Raja is the Hindustani term for a monarch, or princely ruler of the Kshatriya varna. The female form, the word for "queen", mainly used for a Raja's wife, is Rani , from Sanskrit rājñī.
The title has a long history in the Indian subcontinent and Southeast Asia, being attested from the Rigveda, where a rājān- is a ruler, see for example the , the "battle of ten kings".
Sanskrit rājān- is cognate to Latin rēx , Gaulish rīx etc., originally denoting tribal chiefs or heads of small 'city states'. It is ultimately derived from a PIE *h3rẽǵs, a vrddhi formation to the root *h3reǵ- "to straighten, to order, to rule". The Sanskrit n-stem is secondary in the male title, apparently adapted from the female counterpart rājñī which also has an -n- suffix in related languages, compare Old Irish rígain and Latin regina. Cognates of the word Raja in other Indo-European languages include English reign and German reich.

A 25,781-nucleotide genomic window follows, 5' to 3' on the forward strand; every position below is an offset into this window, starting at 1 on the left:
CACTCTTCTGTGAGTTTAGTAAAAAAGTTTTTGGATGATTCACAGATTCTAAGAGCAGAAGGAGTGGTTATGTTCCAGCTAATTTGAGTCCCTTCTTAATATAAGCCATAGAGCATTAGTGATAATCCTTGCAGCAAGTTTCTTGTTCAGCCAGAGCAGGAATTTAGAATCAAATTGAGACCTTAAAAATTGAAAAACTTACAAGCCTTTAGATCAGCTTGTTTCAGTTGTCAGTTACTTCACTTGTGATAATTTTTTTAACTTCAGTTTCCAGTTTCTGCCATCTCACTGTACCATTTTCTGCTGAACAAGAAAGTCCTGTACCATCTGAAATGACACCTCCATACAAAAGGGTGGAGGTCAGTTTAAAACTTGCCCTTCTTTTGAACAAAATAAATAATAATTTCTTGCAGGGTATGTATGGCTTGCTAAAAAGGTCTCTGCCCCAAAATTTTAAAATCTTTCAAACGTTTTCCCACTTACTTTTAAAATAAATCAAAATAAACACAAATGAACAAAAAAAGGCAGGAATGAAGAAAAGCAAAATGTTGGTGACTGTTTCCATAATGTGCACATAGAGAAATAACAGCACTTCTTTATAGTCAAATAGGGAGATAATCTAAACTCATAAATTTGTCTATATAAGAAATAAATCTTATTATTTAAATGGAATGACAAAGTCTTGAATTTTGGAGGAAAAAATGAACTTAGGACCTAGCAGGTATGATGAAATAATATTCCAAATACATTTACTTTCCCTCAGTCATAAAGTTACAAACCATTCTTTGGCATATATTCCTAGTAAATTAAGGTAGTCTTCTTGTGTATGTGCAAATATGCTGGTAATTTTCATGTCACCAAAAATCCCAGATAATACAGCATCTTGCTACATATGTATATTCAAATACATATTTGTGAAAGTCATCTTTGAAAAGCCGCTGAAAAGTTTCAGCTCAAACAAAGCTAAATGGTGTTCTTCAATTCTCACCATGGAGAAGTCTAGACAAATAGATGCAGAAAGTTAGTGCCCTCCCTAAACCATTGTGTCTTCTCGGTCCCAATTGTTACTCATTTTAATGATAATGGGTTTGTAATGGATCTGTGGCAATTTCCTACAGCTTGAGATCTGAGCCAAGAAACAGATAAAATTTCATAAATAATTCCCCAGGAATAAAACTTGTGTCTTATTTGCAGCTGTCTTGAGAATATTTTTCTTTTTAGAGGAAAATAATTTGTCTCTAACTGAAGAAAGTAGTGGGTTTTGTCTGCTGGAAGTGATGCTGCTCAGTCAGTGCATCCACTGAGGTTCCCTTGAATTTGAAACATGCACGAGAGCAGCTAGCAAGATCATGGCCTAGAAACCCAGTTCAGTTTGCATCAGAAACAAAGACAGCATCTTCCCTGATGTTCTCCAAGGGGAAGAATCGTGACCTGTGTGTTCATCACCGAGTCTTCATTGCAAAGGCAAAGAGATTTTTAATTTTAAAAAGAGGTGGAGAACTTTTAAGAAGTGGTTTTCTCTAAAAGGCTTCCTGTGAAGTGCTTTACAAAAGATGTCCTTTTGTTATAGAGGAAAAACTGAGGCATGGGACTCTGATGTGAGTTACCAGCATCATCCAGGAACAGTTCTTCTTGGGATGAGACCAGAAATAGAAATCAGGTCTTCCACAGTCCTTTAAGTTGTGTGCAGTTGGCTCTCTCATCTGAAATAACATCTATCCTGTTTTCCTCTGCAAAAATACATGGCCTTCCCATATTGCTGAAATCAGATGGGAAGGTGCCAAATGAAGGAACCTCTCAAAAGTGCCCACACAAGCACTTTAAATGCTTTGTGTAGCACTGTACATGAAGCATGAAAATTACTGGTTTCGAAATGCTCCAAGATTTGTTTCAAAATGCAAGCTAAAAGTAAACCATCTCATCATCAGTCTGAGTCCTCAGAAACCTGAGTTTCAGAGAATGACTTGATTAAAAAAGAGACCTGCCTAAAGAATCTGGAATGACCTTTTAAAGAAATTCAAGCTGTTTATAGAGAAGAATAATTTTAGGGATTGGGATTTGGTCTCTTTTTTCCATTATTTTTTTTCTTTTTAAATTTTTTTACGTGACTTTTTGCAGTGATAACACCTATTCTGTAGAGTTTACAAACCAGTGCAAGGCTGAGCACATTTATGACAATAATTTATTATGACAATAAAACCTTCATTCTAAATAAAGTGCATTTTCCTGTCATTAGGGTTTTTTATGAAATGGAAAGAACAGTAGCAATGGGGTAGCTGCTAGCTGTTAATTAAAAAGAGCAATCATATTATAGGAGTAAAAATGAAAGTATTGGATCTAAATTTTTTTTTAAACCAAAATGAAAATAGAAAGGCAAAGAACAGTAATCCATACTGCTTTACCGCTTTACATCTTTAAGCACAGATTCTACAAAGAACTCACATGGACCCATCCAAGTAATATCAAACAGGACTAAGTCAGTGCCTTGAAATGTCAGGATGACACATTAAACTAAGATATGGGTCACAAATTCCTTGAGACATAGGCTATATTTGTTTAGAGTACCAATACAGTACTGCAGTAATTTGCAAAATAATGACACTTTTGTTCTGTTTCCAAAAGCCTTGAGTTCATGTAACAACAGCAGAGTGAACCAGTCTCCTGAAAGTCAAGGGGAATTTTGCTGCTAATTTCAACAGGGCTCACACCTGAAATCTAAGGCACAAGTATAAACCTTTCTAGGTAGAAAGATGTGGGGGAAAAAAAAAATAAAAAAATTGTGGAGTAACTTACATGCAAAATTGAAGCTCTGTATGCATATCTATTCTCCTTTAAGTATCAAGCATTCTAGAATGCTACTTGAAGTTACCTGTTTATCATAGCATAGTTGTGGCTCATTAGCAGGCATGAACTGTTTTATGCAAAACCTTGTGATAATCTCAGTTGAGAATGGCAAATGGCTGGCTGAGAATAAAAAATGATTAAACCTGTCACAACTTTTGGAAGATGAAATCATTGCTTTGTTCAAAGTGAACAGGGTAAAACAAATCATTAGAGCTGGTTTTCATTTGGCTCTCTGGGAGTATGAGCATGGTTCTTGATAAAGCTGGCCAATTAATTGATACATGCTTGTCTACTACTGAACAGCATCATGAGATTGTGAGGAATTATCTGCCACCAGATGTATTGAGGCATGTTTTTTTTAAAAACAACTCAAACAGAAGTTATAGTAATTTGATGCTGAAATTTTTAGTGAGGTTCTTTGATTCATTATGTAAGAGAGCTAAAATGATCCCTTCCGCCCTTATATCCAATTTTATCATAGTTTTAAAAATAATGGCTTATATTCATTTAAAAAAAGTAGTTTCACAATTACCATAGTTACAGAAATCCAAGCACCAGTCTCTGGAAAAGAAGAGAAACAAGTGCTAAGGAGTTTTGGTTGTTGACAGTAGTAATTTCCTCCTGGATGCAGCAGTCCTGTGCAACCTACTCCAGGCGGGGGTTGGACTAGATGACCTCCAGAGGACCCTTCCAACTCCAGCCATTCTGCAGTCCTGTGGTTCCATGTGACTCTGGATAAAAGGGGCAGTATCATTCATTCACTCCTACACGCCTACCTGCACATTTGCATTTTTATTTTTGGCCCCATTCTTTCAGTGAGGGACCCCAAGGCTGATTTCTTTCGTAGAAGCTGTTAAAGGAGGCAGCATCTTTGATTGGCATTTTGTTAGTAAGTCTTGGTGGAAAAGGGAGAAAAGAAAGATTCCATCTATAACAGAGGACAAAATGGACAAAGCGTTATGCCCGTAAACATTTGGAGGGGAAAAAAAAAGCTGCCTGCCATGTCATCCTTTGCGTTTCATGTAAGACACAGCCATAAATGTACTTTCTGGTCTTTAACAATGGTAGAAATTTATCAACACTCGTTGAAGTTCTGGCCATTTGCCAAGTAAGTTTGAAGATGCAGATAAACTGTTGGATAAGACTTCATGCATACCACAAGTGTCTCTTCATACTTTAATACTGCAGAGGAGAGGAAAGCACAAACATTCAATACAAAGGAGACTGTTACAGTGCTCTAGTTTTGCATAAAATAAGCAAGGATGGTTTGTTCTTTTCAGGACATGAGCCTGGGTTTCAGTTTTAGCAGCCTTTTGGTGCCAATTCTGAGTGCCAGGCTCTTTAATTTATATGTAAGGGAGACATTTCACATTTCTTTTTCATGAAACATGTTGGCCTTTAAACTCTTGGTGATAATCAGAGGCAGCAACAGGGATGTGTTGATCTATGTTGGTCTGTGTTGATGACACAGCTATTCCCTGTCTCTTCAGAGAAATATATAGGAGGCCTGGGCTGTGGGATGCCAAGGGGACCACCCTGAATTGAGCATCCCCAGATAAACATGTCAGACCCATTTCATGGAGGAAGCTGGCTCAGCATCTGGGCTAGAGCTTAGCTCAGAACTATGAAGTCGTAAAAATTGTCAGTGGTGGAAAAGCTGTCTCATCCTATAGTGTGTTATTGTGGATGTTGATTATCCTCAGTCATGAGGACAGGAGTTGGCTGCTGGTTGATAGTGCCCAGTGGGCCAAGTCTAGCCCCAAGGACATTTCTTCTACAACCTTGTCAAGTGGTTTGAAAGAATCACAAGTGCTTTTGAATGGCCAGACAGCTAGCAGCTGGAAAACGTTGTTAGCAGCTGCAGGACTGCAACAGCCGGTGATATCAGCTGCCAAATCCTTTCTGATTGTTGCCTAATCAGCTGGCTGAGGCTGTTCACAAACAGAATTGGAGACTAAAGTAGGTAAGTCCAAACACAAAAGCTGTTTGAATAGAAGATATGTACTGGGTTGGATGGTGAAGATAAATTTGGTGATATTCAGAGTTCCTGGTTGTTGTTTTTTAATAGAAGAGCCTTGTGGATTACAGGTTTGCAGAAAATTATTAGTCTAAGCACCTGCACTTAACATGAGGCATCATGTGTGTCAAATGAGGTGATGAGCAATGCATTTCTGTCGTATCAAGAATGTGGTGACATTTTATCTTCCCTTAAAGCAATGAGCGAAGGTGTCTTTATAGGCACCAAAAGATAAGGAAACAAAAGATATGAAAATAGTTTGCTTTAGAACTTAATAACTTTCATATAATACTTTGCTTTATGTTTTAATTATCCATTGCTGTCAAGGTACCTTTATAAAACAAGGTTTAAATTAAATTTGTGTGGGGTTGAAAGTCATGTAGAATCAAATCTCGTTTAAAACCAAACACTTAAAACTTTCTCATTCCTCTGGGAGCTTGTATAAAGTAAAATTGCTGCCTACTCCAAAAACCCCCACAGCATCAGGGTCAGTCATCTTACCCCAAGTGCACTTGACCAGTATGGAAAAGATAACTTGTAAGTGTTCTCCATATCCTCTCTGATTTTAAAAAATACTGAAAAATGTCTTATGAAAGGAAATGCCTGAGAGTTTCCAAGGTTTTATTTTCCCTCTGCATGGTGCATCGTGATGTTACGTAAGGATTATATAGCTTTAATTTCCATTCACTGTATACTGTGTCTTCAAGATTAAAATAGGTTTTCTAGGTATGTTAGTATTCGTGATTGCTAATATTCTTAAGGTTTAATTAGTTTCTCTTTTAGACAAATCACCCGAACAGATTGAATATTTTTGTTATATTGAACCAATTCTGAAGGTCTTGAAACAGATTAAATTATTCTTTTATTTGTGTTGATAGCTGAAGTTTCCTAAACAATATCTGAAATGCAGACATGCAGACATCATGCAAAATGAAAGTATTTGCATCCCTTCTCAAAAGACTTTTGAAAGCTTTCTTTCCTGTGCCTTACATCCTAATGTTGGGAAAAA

Wikipedia, Raja, http://en.wikipedia.org/wiki/Raja (as of Apr 1, 2010)
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